INST 734
Information Retrieval Systems
Fall 2014
Project User Evaluation Design (Assignment P6)

This document applies only to instructor-designed projects.

The goal for this part of the project is to design the user study that will represent one of the two major parts of your project (the other will be the batch evaluation you will conduct).

You should think of your batch evaluation and your user study as ways of answering different aspects of the same question: "How well does our system help the user achieve their goals?" Because user studies are generally more expensive than batch evaluations (i.e., they take more time to plan, execute and analyze if done well), it is prudent to focus your user study on aspects of the question that are not amenable to batch evaluation. Some examples of these kinds of questions are:

Those are just examples -- you can surely think of many more. Which brings us to the second important point: user studies must be focused if they are to be useful. In other words, you need to decide on a few questions you most want to answer. Think back to exercise E1 and the issues that came to your mind as you tried a new system for a new task. Thinking like a user is one important key to asking the right questions.

Once you have decided what you want to know, you are ready to choose a study design. There are two basic kinds of study designs:

Generally, observational studies are necessary if you want to see things that can only be seen when people are doing an internally-motivated task (because the protocol in a quantitative study must standardize what people search for in order to make it possible to compare performance under different circumstances). Quantitative studies are normally used to compare two variants of your system under controlled conditions (e.g., simple and advanced search interfaces).

Once you have chosen goals for your study and the kind of study design you want to use, you should consult one or more examples of studies using that kind of design. Here's one of each that you could start with:

Of course, your study shouldn't be as ambitious as either of these. You'll probably want to recruit study participants from the members of the class, so you should probably limit the size of your study to four users and the length of your sessions to two hours (including training time, which you shouldn't scrimp on if you hope to learn anything from the study).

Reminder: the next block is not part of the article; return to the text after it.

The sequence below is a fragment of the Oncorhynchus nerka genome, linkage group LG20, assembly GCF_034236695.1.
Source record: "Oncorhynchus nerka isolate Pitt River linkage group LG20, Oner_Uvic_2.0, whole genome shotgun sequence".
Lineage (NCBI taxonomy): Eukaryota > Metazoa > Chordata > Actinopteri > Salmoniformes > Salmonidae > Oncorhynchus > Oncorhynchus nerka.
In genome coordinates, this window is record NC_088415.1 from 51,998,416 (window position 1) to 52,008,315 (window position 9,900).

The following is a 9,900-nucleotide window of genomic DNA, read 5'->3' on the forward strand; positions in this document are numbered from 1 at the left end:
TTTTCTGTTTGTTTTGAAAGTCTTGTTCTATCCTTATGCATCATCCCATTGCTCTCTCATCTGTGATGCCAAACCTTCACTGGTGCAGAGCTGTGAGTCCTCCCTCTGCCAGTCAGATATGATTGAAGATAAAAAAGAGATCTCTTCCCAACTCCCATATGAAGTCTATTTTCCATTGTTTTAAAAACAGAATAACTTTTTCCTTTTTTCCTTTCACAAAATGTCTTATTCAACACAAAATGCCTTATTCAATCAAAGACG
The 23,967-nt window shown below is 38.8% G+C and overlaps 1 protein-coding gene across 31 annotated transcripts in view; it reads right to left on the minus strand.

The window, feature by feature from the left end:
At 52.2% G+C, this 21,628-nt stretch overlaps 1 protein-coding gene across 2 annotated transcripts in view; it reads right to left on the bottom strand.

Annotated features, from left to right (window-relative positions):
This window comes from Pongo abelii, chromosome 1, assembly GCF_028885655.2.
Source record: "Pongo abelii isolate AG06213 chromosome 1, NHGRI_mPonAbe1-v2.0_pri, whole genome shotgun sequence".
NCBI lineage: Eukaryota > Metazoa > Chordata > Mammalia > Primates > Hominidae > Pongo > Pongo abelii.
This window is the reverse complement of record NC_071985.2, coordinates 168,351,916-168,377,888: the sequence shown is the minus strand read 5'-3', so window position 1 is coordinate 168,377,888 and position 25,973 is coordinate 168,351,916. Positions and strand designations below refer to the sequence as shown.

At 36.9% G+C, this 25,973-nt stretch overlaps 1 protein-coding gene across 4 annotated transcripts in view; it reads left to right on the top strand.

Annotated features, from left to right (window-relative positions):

Once you have a study design, you should test it on someone who did not contribute to your study design and who will not be one of your actual study participants. This is called a "pilot study", and you will almost surely learn of the need for some improvements (e.g., in how you do training, or in how you collect data). You can go do this with almost anyone since you are not studying them, you are simply trying out your study design. But it is best if you don't use a member of your team (because they know too much!).

Normally you would want to recruit study participants who are representative of the people who would really use a system like the one you are building, and if you can find such people and motivate them to participate that would be great (but see below on IRB requirements if you want to make a publishable study out of this). But in practice, most of you will actually recruit your classmates. The only restriction on this is that if two teams are working on the same problem they should not recruit from each other.

With that as background, here is what should be in your plan:

As general guidelines, your study design should fit comfortably on four pages, and your study (including all planning, the pilot study, the analysis, and reporting results) should require around 50% of the total time available for your project and analysis (8 weeks * 5 hours per week * the number of people on your team * 50% ... for a 2 person team this number is around 40 hours).

If you plan to publish the results of your study, advance approval from the University of Maryland Institutional Review Board (IRB) is required. If your results will not be published, that step is not required. IRB approval can take a month, so get started on this way earlier than the assignment due date if you do want to be able to publish your results.

Submit your user evaluation design using ELMS.

This assignment will be graded, but (as with all the pieces) the overall project grade will be assigned holistically rather than being determined by a fixed formula.

Doug Oard
Last modified: Thu Oct 9 10:04:48 2014